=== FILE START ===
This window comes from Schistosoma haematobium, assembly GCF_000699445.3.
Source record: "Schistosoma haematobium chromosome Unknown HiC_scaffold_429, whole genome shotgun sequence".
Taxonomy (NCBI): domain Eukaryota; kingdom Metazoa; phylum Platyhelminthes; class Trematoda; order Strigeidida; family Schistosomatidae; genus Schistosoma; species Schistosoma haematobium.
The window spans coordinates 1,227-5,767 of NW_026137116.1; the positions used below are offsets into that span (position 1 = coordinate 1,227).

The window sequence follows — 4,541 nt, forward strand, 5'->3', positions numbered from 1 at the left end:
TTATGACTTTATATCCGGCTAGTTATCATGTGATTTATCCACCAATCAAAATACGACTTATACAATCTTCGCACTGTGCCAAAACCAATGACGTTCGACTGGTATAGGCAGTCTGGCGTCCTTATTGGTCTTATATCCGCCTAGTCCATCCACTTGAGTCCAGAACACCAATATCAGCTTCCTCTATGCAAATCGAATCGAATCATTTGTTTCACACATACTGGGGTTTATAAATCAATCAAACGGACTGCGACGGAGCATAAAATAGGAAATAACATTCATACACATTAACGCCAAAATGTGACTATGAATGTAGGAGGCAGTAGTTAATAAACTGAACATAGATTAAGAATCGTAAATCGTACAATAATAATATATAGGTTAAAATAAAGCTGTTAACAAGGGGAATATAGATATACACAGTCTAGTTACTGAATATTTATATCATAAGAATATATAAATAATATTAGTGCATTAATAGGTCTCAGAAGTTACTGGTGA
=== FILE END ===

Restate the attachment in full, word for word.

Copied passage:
This window comes from Schistosoma haematobium, assembly GCF_000699445.3.
Source record: "Schistosoma haematobium chromosome Unknown HiC_scaffold_429, whole genome shotgun sequence".
Taxonomy (NCBI): domain Eukaryota; kingdom Metazoa; phylum Platyhelminthes; class Trematoda; order Strigeidida; family Schistosomatidae; genus Schistosoma; species Schistosoma haematobium.
The window spans coordinates 1,227-5,767 of NW_026137116.1; the positions used below are offsets into that span (position 1 = coordinate 1,227).

The window sequence follows — 4,541 nt, forward strand, 5'->3', positions numbered from 1 at the left end:
TTATGACTTTATATCCGGCTAGTTATCATGTGATTTATCCACCAATCAAAATACGACTTATACAATCTTCGCACTGTGCCAAAACCAATGACGTTCGACTGGTATAGGCAGTCTGGCGTCCTTATTGGTCTTATATCCGCCTAGTCCATCCACTTGAGTCCAGAACACCAATATCAGCTTCCTCTATGCAAATCGAATCGAATCATTTGTTTCACACATACTGGGGTTTATAAATCAATCAAACGGACTGCGACGGAGCATAAAATAGGAAATAACATTCATACACATTAACGCCAAAATGTGACTATGAATGTAGGAGGCAGTAGTTAATAAACTGAACATAGATTAAGAATCGTAAATCGTACAATAATAATATATAGGTTAAAATAAAGCTGTTAACAAGGGGAATATAGATATACACAGTCTAGTTACTGAATATTTATATCATAAGAATATATAAATAATATTAGTGCATTAATAGGTCTCAGAAGTTACTGGTGA